It is possible that the city did not seek to rely on the hearing record, although that is unlikely since the hearing had resulted in a decision favorable to the city. The plaintiff in Williams apparently made no due process challenge to the adequacy of the hearing itself
The court also entertained the plaintiff's due process claims, and held that there were disputed issues of material fact as to whether the plaintiff was entitled to a due process hearing and, if so, whether the hearing the plaintiff had afforded due process. Clemons v. Dougherty County, 684 F.2d 1365, 1373, 1375 (11th Cir.1984). The court discussed the plaintiff's due process and Mt. Healthy claims in entirely separate parts of its opinion, and did not even intimate that a proper due process hearing might implicate the Mt. Healthy issue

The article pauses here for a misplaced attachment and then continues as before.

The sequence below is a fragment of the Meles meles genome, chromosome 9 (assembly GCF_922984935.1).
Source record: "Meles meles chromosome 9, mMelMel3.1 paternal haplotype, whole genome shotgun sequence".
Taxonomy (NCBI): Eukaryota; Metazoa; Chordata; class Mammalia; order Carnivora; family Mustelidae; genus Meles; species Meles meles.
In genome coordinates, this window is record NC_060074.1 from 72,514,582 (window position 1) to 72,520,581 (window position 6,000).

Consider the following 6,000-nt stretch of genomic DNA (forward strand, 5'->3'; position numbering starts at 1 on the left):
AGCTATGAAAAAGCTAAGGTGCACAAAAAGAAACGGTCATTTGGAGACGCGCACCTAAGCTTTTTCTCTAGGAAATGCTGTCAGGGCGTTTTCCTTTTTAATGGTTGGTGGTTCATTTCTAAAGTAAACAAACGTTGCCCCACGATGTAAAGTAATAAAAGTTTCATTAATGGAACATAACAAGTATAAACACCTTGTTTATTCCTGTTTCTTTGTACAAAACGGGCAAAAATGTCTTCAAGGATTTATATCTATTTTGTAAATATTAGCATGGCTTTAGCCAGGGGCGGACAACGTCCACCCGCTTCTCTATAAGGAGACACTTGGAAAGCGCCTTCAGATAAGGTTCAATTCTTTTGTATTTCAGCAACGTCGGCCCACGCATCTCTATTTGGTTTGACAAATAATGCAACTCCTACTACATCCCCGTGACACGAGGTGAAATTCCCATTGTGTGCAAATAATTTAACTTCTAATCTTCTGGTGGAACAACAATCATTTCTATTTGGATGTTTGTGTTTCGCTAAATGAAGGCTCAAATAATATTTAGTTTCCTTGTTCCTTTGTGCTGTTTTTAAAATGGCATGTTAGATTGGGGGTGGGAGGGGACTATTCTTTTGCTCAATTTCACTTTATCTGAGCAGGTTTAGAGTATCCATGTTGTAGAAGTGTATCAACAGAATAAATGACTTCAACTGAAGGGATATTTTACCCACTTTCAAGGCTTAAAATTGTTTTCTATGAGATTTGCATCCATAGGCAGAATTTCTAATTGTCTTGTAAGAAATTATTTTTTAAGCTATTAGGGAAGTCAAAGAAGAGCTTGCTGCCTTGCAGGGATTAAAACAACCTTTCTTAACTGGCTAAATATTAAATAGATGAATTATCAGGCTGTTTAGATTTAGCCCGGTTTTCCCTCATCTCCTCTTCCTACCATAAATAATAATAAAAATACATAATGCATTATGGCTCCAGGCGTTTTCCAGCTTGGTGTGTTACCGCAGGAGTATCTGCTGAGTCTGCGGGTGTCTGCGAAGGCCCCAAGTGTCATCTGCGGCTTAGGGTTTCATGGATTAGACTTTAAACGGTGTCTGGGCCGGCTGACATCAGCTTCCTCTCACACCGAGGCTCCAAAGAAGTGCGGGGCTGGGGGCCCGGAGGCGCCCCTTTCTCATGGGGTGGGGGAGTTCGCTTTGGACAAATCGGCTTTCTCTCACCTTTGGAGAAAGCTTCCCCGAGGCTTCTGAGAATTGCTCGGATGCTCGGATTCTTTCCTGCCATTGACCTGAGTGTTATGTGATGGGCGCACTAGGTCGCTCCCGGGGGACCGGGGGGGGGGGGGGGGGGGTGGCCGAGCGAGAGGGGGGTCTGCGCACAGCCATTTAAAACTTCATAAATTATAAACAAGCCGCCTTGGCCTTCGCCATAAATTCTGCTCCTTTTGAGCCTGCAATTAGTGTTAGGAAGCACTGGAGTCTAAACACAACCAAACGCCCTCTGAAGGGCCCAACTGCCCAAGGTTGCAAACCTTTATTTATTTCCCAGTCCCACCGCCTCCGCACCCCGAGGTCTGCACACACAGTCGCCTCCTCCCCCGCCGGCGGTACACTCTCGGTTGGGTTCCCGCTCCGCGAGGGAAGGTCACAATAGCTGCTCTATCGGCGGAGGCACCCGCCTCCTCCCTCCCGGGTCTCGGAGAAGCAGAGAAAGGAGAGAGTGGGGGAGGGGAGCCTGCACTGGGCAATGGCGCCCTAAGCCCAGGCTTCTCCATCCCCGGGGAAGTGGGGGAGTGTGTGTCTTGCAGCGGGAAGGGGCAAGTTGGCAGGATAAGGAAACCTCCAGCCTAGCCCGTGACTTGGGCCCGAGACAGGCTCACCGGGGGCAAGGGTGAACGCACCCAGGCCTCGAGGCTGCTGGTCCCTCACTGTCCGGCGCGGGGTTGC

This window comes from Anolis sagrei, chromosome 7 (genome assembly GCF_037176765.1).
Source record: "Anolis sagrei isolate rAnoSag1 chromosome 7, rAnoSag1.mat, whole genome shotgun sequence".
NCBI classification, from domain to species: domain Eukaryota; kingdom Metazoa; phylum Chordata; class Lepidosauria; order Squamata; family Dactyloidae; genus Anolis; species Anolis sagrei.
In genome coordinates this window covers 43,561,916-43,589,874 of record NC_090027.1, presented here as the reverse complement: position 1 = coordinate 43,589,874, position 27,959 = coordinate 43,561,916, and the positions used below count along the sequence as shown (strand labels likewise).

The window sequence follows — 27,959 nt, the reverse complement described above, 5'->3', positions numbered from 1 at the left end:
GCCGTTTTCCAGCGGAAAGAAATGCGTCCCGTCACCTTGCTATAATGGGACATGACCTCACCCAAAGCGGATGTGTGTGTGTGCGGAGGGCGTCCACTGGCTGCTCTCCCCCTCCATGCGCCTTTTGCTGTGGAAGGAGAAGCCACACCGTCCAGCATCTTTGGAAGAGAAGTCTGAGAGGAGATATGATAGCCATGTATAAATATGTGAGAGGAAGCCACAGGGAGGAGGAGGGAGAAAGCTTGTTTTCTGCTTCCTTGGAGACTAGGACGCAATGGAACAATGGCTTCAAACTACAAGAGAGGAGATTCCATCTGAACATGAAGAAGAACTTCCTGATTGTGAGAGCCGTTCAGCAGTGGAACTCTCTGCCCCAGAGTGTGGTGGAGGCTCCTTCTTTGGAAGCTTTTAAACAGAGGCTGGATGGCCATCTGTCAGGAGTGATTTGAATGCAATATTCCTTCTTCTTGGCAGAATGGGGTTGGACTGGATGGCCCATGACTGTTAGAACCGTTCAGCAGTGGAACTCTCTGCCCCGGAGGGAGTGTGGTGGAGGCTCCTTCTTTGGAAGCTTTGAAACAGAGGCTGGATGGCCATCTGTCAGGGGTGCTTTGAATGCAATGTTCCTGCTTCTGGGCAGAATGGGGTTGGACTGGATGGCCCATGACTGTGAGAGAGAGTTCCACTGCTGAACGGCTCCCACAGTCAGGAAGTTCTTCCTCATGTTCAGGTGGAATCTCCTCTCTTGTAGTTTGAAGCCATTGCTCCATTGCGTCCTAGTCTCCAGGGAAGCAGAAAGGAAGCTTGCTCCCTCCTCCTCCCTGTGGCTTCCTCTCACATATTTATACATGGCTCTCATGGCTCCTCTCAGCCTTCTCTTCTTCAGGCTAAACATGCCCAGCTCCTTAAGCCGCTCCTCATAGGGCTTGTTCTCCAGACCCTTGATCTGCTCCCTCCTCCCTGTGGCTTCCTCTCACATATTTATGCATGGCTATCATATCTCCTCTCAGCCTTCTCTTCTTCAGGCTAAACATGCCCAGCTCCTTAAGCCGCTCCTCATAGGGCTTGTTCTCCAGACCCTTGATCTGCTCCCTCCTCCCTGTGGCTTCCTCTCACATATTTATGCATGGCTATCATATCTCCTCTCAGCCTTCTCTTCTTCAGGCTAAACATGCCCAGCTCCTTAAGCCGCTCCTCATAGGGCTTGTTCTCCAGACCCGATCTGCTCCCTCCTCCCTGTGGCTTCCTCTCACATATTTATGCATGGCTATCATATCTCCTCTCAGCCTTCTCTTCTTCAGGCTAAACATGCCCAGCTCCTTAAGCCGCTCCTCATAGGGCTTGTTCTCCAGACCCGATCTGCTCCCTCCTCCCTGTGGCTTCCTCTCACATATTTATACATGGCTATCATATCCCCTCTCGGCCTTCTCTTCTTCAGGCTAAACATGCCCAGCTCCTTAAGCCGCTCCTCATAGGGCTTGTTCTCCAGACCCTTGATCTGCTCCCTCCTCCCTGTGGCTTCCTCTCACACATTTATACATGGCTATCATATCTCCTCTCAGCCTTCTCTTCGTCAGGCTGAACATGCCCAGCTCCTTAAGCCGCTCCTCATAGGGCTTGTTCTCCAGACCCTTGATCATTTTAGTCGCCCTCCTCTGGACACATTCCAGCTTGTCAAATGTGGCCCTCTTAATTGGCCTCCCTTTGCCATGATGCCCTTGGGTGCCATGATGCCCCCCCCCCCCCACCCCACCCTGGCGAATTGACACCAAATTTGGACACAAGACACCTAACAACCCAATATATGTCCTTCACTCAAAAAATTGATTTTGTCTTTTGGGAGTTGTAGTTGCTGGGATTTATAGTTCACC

In Barrentine v. Arkansas-Best Freight System, Inc., 450 U.S. 728, 101 S.Ct. 1437, 67 L.Ed.2d 641 (1981), the Supreme Court extended the Alexander analysis by holding that an arbitrator's decision is not binding with respect to a union member's claim under the minimum wage provisions of the Fair Labor Standards Act. See also Amaro v. Continental Can Co., 724 F.2d 747 (9th Cir.1984) (union member need not exhaust pension claims procedures, nor be bound by the outcome of such procedures, when raising a statutory claim of denial of pension rights under Sec. 510 of ERISA; citing Alexander as precedent). Contra Kross v. Western Electric Co., 701 F.2d 1238 (7th Cir.1983)
By analogy to this case, Holley should not be prejudiced by the fact that his argument in front of the Board implicitly stated his First Amendment claim, and the Board decided such claim adversely to Holley. See discussion in text, infra
Alexander recognized that claims of employment discrimination under Sec. 1983 are analogous to those under Title VII. Alexander v. Gardner-Denver Co., 415 U.S. 36, 47 & n. 7, 94 S.Ct. 1011, 1019 & n. 7, 39 L.Ed.2d 147 (1974)